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Syed Irteza Ubaid is the Organizer of TEDxLahore, the TEDx Ambassador for Pakistan and a TEDx Translator. That’s a lot of TED. He has been involved with at least 18 TEDx events and has one of those personalities that we see so often when we talk to Organizers, passionate, curious, interested and helpful.
TEDxLahore is the oldest TEDx in the city of 15 million people. If you search for Lahore on the TEDx event page, you’ll see there have been over 90 events in the city. Lahore is a major cultural and educational hub, and the citizens are hungry for intellectual events that challenge and stimulate them.
In 2017 he was nominated by his peers to be a TEDx Ambassador and the liaison for the region with TED in NYC. The role of ambassador includes helping TEDx leadership understand the cultural considerations of the region. There are 20 TEDx Ambassadors.
He is deeply involved in TED and TEDx and has helped form 20 TED-Ed clubs throughout the city as a way of nurturing the community.
He shared a great trick, which is to have journalists on your curation team. They have ways of finding the most interesting people and stories, especially in a city of 15 million people.
We support the community and the entrepreneurial ecosystem in Pakistan.”Syed Irteza Ubaid, TEDxLahore, Organizer
The Lightning Round
Tell us a bit about your background and your TEDx origin story.
He’s been involved with TEDx since 2013 when his first event was for 100 people. They went up to 1,000, but since scaled back to improve the user experience.
How many TEDx events have you worked with or produced?
He’s worked with over 18 shows, and there are 50 unique TEDx events within a 7-hour drive from Lahore. As the Ambassador, he tries to get to as many as possible. His favorite part of the job: spreading skills in the region.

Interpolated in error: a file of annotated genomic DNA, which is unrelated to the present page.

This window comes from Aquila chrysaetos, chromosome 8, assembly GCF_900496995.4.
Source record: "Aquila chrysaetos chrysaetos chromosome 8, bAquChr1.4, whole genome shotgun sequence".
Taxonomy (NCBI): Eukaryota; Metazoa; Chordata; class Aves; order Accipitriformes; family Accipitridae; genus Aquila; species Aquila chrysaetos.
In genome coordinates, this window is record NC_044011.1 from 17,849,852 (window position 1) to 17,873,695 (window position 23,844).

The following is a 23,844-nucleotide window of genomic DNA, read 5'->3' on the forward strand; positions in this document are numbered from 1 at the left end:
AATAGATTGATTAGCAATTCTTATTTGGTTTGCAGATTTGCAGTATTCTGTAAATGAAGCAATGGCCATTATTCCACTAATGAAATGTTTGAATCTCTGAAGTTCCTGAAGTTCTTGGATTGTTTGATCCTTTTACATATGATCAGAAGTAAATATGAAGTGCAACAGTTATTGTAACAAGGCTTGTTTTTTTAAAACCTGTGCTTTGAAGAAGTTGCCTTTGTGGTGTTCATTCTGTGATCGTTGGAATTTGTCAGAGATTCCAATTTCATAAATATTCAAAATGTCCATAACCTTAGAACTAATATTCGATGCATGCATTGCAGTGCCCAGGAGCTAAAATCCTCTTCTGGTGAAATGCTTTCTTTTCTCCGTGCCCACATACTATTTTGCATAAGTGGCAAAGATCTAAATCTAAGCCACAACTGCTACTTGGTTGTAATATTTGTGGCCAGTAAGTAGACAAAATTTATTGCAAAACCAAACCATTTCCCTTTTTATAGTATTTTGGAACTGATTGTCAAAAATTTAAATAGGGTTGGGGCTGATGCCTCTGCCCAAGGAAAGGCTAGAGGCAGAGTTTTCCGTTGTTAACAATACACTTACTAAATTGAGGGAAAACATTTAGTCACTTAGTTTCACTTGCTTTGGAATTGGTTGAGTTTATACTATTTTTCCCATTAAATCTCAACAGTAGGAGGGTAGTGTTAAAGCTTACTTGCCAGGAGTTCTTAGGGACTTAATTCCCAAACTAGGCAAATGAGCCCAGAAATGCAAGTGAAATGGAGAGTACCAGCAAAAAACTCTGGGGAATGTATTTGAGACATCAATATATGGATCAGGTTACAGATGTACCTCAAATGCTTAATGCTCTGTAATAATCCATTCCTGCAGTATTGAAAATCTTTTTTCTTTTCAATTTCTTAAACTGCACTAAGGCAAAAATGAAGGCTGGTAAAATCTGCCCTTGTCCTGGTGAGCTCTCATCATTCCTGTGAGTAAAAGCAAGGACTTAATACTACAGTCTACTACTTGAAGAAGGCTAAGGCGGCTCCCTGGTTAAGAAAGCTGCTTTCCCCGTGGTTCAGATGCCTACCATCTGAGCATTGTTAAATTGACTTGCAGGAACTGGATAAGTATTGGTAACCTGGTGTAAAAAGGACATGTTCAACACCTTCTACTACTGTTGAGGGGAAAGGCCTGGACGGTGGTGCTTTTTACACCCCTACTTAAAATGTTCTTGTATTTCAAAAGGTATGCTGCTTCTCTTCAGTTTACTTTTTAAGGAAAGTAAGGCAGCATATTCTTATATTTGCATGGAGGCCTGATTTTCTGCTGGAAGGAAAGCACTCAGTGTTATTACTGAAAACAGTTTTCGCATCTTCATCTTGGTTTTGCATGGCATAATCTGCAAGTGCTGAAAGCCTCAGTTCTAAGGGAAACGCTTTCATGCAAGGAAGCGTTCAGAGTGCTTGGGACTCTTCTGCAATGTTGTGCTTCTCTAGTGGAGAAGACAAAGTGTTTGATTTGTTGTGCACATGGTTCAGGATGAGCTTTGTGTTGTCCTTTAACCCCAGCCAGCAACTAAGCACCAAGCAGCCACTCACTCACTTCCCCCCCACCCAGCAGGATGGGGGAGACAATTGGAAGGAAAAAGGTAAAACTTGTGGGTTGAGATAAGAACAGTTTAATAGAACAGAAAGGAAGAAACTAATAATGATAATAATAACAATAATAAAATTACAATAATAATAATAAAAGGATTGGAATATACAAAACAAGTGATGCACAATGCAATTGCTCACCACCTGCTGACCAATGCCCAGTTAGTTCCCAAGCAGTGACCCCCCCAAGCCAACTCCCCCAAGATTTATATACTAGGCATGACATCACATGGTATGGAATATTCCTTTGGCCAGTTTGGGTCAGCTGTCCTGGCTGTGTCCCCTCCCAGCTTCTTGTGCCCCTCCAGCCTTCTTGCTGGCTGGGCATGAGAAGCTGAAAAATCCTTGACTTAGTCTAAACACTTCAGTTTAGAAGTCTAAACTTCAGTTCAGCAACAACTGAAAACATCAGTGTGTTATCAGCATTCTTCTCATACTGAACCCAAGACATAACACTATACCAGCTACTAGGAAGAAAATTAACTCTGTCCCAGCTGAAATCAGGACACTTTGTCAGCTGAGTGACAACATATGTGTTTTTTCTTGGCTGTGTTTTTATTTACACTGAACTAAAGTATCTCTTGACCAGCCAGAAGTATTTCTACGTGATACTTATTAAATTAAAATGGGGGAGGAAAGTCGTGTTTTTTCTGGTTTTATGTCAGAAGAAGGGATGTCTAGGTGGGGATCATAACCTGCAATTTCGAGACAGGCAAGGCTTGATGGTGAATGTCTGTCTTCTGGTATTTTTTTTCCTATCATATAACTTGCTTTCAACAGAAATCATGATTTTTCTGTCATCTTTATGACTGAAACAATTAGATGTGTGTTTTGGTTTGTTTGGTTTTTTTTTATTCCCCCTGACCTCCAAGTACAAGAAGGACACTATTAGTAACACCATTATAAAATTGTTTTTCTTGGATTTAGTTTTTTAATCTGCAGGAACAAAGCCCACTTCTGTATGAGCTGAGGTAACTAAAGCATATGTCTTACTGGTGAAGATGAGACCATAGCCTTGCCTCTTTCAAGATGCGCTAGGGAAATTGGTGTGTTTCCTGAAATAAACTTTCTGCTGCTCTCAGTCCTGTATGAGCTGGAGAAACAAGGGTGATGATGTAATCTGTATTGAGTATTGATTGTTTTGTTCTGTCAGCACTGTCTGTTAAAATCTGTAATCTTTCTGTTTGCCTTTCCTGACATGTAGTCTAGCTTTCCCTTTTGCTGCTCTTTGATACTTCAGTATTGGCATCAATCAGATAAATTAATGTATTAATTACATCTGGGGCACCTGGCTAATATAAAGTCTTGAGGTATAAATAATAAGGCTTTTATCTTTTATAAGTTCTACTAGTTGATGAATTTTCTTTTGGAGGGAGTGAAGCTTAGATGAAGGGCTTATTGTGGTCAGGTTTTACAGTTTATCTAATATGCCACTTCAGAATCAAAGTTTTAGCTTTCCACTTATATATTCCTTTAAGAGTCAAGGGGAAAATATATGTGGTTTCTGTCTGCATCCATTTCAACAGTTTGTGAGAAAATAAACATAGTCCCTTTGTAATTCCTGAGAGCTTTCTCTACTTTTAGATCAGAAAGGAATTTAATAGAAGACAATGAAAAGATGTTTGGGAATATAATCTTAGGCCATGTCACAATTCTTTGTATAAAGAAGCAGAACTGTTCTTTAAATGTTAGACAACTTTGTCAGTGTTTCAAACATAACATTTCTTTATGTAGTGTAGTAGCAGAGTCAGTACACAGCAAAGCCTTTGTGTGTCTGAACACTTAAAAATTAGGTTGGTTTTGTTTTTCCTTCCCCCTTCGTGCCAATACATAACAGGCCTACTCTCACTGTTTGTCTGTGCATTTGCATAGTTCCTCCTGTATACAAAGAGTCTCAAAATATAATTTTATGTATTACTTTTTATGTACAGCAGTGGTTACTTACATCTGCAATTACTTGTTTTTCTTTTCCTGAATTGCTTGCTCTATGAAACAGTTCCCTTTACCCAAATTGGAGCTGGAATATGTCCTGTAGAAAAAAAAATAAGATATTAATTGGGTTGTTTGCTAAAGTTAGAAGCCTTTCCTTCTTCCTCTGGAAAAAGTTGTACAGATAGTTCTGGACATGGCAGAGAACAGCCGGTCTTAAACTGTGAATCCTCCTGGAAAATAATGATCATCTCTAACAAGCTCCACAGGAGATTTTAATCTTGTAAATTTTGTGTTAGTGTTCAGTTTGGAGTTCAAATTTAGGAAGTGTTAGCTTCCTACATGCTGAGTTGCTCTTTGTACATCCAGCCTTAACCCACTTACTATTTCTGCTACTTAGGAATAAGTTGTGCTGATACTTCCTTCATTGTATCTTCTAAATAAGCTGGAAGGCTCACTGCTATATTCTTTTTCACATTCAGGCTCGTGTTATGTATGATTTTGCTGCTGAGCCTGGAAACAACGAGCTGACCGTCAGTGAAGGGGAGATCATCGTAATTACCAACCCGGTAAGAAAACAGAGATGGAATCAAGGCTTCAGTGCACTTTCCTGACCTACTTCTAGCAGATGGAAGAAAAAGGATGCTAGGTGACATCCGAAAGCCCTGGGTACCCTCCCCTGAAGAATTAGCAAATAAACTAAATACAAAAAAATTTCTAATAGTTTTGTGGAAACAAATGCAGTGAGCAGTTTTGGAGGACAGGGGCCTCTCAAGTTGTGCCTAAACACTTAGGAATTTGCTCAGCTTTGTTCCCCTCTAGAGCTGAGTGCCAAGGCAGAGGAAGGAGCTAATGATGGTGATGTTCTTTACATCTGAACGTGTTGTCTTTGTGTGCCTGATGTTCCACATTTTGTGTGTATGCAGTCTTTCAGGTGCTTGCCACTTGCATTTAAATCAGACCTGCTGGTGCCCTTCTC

What makes your TEDx unique?
TEDxLahore is the oldest TEDx in the City, and they work with the local community to find amazing speakers that reflect the cultural and educational aspects of the city of 15 million people.
What’s your Superpower?
Curating for sure.
What was the biggest surprise while working on your event?
Funny, when I asked him this question, he said, everyday is a new surprise. Love it.
Every event has its challenges, what was the biggest dragon you had to overcome?
Coaching local speakers and bringing them up to the TEDx standards.
What’s one piece of advice you have for veteran organizers? For first-timers?
Focus on the ideas, not the production, network, food or user experience.
Looking forward to your next event, what excites you the most?
Meeting a new group of people, new ideas and user experiences that focus on cultural heritage.
What’s a TEDx event that you’d like to attend?
TEDxBeaconStreet. (Hear that John)
The show is called Hacking the Red Circle, so what's your best hack?
Give a free seat to 20 startups, Support your local entrepreneurs.
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